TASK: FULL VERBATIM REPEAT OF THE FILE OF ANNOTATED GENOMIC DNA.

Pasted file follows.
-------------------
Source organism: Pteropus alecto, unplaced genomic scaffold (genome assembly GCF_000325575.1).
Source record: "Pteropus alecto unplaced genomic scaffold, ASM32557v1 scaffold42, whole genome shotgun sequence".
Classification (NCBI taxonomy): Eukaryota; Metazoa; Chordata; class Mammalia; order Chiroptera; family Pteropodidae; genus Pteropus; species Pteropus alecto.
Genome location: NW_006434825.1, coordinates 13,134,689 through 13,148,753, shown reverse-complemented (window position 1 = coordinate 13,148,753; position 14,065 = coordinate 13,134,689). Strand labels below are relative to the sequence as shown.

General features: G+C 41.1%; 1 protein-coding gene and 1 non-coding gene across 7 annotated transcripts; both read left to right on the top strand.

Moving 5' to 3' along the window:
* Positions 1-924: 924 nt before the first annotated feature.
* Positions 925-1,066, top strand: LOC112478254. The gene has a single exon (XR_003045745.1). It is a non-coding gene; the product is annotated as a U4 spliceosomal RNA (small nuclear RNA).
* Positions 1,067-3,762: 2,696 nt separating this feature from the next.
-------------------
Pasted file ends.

Source organism: Pteropus alecto, unplaced genomic scaffold (genome assembly GCF_000325575.1).
Source record: "Pteropus alecto unplaced genomic scaffold, ASM32557v1 scaffold42, whole genome shotgun sequence".
Classification (NCBI taxonomy): Eukaryota; Metazoa; Chordata; class Mammalia; order Chiroptera; family Pteropodidae; genus Pteropus; species Pteropus alecto.
Genome location: NW_006434825.1, coordinates 13,134,689 through 13,148,753, shown reverse-complemented (window position 1 = coordinate 13,148,753; position 14,065 = coordinate 13,134,689). Strand labels below are relative to the sequence as shown.

General features: G+C 41.1%; 1 protein-coding gene and 1 non-coding gene across 7 annotated transcripts; both read left to right on the top strand.

Moving 5' to 3' along the window:
* Positions 1-924: 924 nt before the first annotated feature.
* Positions 925-1,066, top strand: LOC112478254. The gene has a single exon (XR_003045745.1). It is a non-coding gene; the product is annotated as a U4 spliceosomal RNA (small nuclear RNA).
* Positions 1,067-3,762: 2,696 nt separating this feature from the next.